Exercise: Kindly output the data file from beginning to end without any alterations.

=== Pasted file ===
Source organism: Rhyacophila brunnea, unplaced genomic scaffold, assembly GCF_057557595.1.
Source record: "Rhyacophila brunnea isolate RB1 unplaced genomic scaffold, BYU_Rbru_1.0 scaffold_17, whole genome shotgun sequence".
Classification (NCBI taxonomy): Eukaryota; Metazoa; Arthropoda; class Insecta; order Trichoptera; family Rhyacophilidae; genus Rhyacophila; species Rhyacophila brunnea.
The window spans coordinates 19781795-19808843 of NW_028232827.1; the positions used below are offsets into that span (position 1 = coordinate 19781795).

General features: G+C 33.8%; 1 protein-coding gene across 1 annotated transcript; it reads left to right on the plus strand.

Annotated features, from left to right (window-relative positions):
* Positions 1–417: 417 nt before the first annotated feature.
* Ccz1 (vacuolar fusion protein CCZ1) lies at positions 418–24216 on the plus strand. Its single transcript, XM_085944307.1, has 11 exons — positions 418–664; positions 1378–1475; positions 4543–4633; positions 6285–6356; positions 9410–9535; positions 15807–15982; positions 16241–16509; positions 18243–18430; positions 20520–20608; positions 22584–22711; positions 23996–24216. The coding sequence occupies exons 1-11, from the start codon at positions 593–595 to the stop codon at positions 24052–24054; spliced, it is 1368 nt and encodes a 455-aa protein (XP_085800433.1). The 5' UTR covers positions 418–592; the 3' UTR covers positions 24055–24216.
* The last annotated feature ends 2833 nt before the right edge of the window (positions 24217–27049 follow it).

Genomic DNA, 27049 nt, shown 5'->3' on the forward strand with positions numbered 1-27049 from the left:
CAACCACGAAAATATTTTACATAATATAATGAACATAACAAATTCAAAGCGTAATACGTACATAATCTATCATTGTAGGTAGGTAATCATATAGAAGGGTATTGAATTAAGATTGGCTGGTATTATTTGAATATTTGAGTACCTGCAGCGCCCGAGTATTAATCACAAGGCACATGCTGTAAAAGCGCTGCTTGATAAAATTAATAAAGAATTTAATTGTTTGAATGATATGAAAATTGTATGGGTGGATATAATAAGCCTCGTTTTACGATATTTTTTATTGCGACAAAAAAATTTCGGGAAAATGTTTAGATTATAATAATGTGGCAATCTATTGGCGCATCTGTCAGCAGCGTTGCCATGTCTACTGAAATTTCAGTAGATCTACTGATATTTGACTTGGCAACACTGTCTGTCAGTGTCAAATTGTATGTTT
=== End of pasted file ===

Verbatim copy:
Source organism: Rhyacophila brunnea, unplaced genomic scaffold, assembly GCF_057557595.1.
Source record: "Rhyacophila brunnea isolate RB1 unplaced genomic scaffold, BYU_Rbru_1.0 scaffold_17, whole genome shotgun sequence".
Classification (NCBI taxonomy): Eukaryota; Metazoa; Arthropoda; class Insecta; order Trichoptera; family Rhyacophilidae; genus Rhyacophila; species Rhyacophila brunnea.
The window spans coordinates 19781795-19808843 of NW_028232827.1; the positions used below are offsets into that span (position 1 = coordinate 19781795).

General features: G+C 33.8%; 1 protein-coding gene across 1 annotated transcript; it reads left to right on the plus strand.

Annotated features, from left to right (window-relative positions):
* Positions 1–417: 417 nt before the first annotated feature.
* Ccz1 (vacuolar fusion protein CCZ1) lies at positions 418–24216 on the plus strand. Its single transcript, XM_085944307.1, has 11 exons — positions 418–664; positions 1378–1475; positions 4543–4633; positions 6285–6356; positions 9410–9535; positions 15807–15982; positions 16241–16509; positions 18243–18430; positions 20520–20608; positions 22584–22711; positions 23996–24216. The coding sequence occupies exons 1-11, from the start codon at positions 593–595 to the stop codon at positions 24052–24054; spliced, it is 1368 nt and encodes a 455-aa protein (XP_085800433.1). The 5' UTR covers positions 418–592; the 3' UTR covers positions 24055–24216.
* The last annotated feature ends 2833 nt before the right edge of the window (positions 24217–27049 follow it).

Genomic DNA, 27049 nt, shown 5'->3' on the forward strand with positions numbered 1-27049 from the left:
CAACCACGAAAATATTTTACATAATATAATGAACATAACAAATTCAAAGCGTAATACGTACATAATCTATCATTGTAGGTAGGTAATCATATAGAAGGGTATTGAATTAAGATTGGCTGGTATTATTTGAATATTTGAGTACCTGCAGCGCCCGAGTATTAATCACAAGGCACATGCTGTAAAAGCGCTGCTTGATAAAATTAATAAAGAATTTAATTGTTTGAATGATATGAAAATTGTATGGGTGGATATAATAAGCCTCGTTTTACGATATTTTTTATTGCGACAAAAAAATTTCGGGAAAATGTTTAGATTATAATAATGTGGCAATCTATTGGCGCATCTGTCAGCAGCGTTGCCATGTCTACTGAAATTTCAGTAGATCTACTGATATTTGACTTGGCAACACTGTCTGTCAGTGTCAAATTGTATGTTT